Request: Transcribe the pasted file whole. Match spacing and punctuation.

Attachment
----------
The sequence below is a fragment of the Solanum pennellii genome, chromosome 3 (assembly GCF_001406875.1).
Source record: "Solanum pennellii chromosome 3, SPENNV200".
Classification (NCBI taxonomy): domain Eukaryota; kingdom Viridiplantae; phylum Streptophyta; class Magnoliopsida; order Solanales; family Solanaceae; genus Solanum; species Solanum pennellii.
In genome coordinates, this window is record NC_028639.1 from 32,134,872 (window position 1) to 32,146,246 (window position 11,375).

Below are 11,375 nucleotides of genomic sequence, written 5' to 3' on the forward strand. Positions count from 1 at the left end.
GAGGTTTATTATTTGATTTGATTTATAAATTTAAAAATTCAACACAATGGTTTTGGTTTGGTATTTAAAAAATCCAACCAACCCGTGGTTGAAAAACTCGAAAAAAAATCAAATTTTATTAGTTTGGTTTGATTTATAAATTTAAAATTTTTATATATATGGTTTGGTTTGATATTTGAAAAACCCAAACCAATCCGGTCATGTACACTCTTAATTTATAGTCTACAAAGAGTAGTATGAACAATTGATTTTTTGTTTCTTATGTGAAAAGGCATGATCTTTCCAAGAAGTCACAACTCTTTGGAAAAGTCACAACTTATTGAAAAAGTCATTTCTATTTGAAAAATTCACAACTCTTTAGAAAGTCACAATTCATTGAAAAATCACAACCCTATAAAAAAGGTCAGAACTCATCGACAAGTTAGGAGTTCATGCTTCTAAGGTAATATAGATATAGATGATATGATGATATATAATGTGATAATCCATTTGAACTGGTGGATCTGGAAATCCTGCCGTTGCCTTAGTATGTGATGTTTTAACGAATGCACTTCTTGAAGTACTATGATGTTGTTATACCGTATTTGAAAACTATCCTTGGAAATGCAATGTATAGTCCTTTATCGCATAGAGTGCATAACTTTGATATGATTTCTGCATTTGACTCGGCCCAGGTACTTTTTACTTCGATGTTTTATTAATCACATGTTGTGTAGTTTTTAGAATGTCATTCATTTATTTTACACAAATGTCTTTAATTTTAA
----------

The sequence below is a fragment of the Solanum pennellii genome, chromosome 3 (assembly GCF_001406875.1).
Source record: "Solanum pennellii chromosome 3, SPENNV200".
Classification (NCBI taxonomy): domain Eukaryota; kingdom Viridiplantae; phylum Streptophyta; class Magnoliopsida; order Solanales; family Solanaceae; genus Solanum; species Solanum pennellii.
In genome coordinates, this window is record NC_028639.1 from 32,134,872 (window position 1) to 32,146,246 (window position 11,375).

Below are 11,375 nucleotides of genomic sequence, written 5' to 3' on the forward strand. Positions count from 1 at the left end.
GAGGTTTATTATTTGATTTGATTTATAAATTTAAAAATTCAACACAATGGTTTTGGTTTGGTATTTAAAAAATCCAACCAACCCGTGGTTGAAAAACTCGAAAAAAAATCAAATTTTATTAGTTTGGTTTGATTTATAAATTTAAAATTTTTATATATATGGTTTGGTTTGATATTTGAAAAACCCAAACCAATCCGGTCATGTACACTCTTAATTTATAGTCTACAAAGAGTAGTATGAACAATTGATTTTTTGTTTCTTATGTGAAAAGGCATGATCTTTCCAAGAAGTCACAACTCTTTGGAAAAGTCACAACTTATTGAAAAAGTCATTTCTATTTGAAAAATTCACAACTCTTTAGAAAGTCACAATTCATTGAAAAATCACAACCCTATAAAAAAGGTCAGAACTCATCGACAAGTTAGGAGTTCATGCTTCTAAGGTAATATAGATATAGATGATATGATGATATATAATGTGATAATCCATTTGAACTGGTGGATCTGGAAATCCTGCCGTTGCCTTAGTATGTGATGTTTTAACGAATGCACTTCTTGAAGTACTATGATGTTGTTATACCGTATTTGAAAACTATCCTTGGAAATGCAATGTATAGTCCTTTATCGCATAGAGTGCATAACTTTGATATGATTTCTGCATTTGACTCGGCCCAGGTACTTTTTACTTCGATGTTTTATTAATCACATGTTGTGTAGTTTTTAGAATGTCATTCATTTATTTTACACAAATGTCTTTAATTTTAA